Bulk Bicontinuous Ta/Cu Nanocomposites Made by Liquid Metal Dealloying

by | Jul 2, 2015

A new metallurgical processing technique, liquid metal dealloying, is used to fabricate the first bicontinuous metal-metal microcomposite.

erlebacher1In their latest research Jonah Erlebacher et al. use a new metallurgical processing technique, liquid metal dealloying (LMD), to fabricate the first bicontinuous metal-metal microcomposite. There is a well-defined concept in metallic materials that smaller microstructural features yield stronger materials, and extensive mechanical testing has been used to study size effects on the mechanical properties of metal microstructures. However, there has been a challenge in assembling nano- and microscale objects into a bulk material without creating defects and weak points in the structure. LMD solves this challenge because it is a self-organization process that works from the bottom up. The particular materials we studied here were made of Ta and Cu, and are comprised of two interpenetrating phases with a tunable length scale that showed a significant increase in strength with decreasing feature size.

Using LMD the team were are able to fabricate ~1 cm3 of nanocomposite material in a matter of minutes with length scales as small as 50 nm and as large as 10 mm. The LMD process is simply controlled liquid metal corrosion. The researchers say their system was chosen for the following properties: Ti and Ta form a homogenous alloy across all composition ranges, Ta is immiscible with Cu, and molten Cu has a high Ti solubility. During LMD, they immersed a parent alloy of TiTa into a bath of molten Cu. The molten Cu selectively dissolves Ti out of the alloy while allowing Ta to diffuse along the metal/liquid interface and reorganize into a porous network. Copper remains in the pores and fills the dealloyed phase volume as it penetrates into the parent alloy. After full penetration, a dense bicontinuous composite with a characteristic ligament diameter is formed upon cooling. This system is general and can be extended to any refractory element X (e.g., W, Mo, Nb, V) that alloys well with titanium and is immiscible with Cu.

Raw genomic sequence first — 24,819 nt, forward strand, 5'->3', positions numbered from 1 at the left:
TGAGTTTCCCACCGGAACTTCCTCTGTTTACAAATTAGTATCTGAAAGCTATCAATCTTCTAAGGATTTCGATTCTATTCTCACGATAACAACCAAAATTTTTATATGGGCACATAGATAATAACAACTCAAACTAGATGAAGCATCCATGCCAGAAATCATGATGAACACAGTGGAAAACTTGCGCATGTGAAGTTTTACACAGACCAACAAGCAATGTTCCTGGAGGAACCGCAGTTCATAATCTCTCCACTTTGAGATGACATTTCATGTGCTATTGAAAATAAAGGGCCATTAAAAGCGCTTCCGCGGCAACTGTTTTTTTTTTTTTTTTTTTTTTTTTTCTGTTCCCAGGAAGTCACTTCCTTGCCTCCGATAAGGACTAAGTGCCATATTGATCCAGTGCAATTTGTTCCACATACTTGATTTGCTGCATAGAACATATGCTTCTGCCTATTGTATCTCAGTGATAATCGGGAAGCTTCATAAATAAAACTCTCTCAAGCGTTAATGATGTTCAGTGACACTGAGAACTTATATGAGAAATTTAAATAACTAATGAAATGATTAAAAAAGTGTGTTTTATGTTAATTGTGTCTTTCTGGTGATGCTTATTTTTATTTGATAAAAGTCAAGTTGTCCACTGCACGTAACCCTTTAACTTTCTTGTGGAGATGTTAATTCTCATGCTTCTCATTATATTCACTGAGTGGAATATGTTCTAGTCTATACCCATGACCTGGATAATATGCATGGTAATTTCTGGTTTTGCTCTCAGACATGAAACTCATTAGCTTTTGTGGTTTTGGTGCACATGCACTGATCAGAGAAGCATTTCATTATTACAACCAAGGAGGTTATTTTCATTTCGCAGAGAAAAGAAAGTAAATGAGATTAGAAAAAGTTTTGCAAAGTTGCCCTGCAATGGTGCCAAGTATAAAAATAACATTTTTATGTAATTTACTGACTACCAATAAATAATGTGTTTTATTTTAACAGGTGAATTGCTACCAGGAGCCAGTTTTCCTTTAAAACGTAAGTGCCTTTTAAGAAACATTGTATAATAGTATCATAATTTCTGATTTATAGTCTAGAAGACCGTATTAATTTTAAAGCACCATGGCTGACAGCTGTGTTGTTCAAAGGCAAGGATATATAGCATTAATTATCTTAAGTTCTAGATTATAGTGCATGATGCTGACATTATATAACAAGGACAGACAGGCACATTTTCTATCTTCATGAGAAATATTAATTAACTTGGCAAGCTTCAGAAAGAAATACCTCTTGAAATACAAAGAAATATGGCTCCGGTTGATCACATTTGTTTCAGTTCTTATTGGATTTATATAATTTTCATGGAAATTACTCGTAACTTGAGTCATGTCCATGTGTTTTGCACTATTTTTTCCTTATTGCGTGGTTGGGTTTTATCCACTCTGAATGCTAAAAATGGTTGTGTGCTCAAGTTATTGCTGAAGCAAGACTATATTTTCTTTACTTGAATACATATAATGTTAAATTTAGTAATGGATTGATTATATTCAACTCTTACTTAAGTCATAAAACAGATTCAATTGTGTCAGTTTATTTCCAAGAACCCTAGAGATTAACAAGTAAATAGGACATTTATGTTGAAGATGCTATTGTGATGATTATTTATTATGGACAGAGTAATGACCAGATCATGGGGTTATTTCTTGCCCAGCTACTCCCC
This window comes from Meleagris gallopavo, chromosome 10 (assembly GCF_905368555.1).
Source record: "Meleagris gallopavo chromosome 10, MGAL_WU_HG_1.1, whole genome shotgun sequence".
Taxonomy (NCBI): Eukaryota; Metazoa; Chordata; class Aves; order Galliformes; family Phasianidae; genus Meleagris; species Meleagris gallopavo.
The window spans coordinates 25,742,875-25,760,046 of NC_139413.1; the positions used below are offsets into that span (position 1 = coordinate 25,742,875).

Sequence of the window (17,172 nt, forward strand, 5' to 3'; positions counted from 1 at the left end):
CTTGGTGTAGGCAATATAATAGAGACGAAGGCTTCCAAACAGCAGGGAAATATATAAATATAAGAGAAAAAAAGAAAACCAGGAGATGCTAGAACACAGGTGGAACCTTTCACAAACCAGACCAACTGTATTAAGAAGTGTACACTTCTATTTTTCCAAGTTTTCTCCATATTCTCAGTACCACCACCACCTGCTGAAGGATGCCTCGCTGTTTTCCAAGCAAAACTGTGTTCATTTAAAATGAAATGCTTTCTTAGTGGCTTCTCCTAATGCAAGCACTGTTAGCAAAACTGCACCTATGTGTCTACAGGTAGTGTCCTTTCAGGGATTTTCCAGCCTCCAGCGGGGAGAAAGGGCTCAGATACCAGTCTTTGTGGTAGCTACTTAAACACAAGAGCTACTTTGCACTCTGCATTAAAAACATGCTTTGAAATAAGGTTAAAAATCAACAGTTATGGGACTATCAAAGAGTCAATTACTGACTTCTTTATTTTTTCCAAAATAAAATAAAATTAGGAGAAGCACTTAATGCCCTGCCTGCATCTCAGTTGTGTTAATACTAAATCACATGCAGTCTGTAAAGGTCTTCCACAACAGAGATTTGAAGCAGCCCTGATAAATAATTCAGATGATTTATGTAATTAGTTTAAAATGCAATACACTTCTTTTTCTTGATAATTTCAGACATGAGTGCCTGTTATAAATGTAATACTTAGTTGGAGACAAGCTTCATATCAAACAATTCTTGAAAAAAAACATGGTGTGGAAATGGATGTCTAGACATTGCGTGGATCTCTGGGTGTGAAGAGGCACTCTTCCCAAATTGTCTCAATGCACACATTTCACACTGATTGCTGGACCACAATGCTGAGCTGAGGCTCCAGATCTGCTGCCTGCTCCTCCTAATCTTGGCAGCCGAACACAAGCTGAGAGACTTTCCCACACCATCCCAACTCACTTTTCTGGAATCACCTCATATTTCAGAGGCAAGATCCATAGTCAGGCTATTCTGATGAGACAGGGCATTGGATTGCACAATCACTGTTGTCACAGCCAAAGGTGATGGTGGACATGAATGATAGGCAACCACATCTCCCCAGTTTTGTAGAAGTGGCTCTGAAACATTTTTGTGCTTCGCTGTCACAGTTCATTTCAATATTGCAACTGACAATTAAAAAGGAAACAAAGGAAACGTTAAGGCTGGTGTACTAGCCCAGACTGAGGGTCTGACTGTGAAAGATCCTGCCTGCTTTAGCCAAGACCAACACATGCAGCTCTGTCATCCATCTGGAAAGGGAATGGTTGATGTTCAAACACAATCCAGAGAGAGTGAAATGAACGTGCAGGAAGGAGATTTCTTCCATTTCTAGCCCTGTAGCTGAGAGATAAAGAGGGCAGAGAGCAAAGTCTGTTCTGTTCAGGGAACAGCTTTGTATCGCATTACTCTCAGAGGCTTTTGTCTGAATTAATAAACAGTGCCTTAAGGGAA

The group believe that this is a new class of materials and that their work points the way to improvements in the mechanical properties of metals through the design of bulk three-dimensional bicontinuous nancomposites. These materials will likely find many applications in structural applications that require high strength, ductility, and high density of internal interfaces.

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